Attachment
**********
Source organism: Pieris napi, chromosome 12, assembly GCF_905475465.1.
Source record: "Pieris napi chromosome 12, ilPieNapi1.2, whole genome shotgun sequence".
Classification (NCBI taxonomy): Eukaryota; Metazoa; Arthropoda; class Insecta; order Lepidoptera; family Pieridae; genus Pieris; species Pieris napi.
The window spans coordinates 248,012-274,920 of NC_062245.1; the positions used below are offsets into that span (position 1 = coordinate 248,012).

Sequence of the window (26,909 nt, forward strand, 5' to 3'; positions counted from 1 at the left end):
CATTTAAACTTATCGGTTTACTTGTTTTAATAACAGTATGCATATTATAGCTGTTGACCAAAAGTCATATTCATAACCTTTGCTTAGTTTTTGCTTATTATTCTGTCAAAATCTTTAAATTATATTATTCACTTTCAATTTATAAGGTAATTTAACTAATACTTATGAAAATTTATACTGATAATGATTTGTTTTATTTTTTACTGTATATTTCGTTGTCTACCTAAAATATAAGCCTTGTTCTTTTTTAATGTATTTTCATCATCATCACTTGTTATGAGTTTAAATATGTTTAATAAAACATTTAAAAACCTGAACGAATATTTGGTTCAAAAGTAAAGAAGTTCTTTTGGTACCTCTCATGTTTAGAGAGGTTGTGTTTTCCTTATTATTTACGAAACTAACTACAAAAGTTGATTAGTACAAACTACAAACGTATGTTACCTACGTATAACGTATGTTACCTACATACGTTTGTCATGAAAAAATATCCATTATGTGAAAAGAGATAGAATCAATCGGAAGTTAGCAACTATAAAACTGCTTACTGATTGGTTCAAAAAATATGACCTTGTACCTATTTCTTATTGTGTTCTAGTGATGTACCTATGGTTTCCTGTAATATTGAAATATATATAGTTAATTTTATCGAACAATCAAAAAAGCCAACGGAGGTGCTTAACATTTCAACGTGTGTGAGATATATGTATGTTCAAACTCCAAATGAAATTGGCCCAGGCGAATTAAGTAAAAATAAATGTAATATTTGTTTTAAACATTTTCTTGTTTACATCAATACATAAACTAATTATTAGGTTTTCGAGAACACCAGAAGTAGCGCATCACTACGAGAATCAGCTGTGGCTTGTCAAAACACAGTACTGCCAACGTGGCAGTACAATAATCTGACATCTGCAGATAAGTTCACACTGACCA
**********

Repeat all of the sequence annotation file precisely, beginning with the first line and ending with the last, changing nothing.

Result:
Source organism: Pieris napi, chromosome 12, assembly GCF_905475465.1.
Source record: "Pieris napi chromosome 12, ilPieNapi1.2, whole genome shotgun sequence".
Classification (NCBI taxonomy): Eukaryota; Metazoa; Arthropoda; class Insecta; order Lepidoptera; family Pieridae; genus Pieris; species Pieris napi.
The window spans coordinates 248,012-274,920 of NC_062245.1; the positions used below are offsets into that span (position 1 = coordinate 248,012).

Sequence of the window (26,909 nt, forward strand, 5' to 3'; positions counted from 1 at the left end):
CATTTAAACTTATCGGTTTACTTGTTTTAATAACAGTATGCATATTATAGCTGTTGACCAAAAGTCATATTCATAACCTTTGCTTAGTTTTTGCTTATTATTCTGTCAAAATCTTTAAATTATATTATTCACTTTCAATTTATAAGGTAATTTAACTAATACTTATGAAAATTTATACTGATAATGATTTGTTTTATTTTTTACTGTATATTTCGTTGTCTACCTAAAATATAAGCCTTGTTCTTTTTTAATGTATTTTCATCATCATCACTTGTTATGAGTTTAAATATGTTTAATAAAACATTTAAAAACCTGAACGAATATTTGGTTCAAAAGTAAAGAAGTTCTTTTGGTACCTCTCATGTTTAGAGAGGTTGTGTTTTCCTTATTATTTACGAAACTAACTACAAAAGTTGATTAGTACAAACTACAAACGTATGTTACCTACGTATAACGTATGTTACCTACATACGTTTGTCATGAAAAAATATCCATTATGTGAAAAGAGATAGAATCAATCGGAAGTTAGCAACTATAAAACTGCTTACTGATTGGTTCAAAAAATATGACCTTGTACCTATTTCTTATTGTGTTCTAGTGATGTACCTATGGTTTCCTGTAATATTGAAATATATATAGTTAATTTTATCGAACAATCAAAAAAGCCAACGGAGGTGCTTAACATTTCAACGTGTGTGAGATATATGTATGTTCAAACTCCAAATGAAATTGGCCCAGGCGAATTAAGTAAAAATAAATGTAATATTTGTTTTAAACATTTTCTTGTTTACATCAATACATAAACTAATTATTAGGTTTTCGAGAACACCAGAAGTAGCGCATCACTACGAGAATCAGCTGTGGCTTGTCAAAACACAGTACTGCCAACGTGGCAGTACAATAATCTGACATCTGCAGATAAGTTCACACTGACCA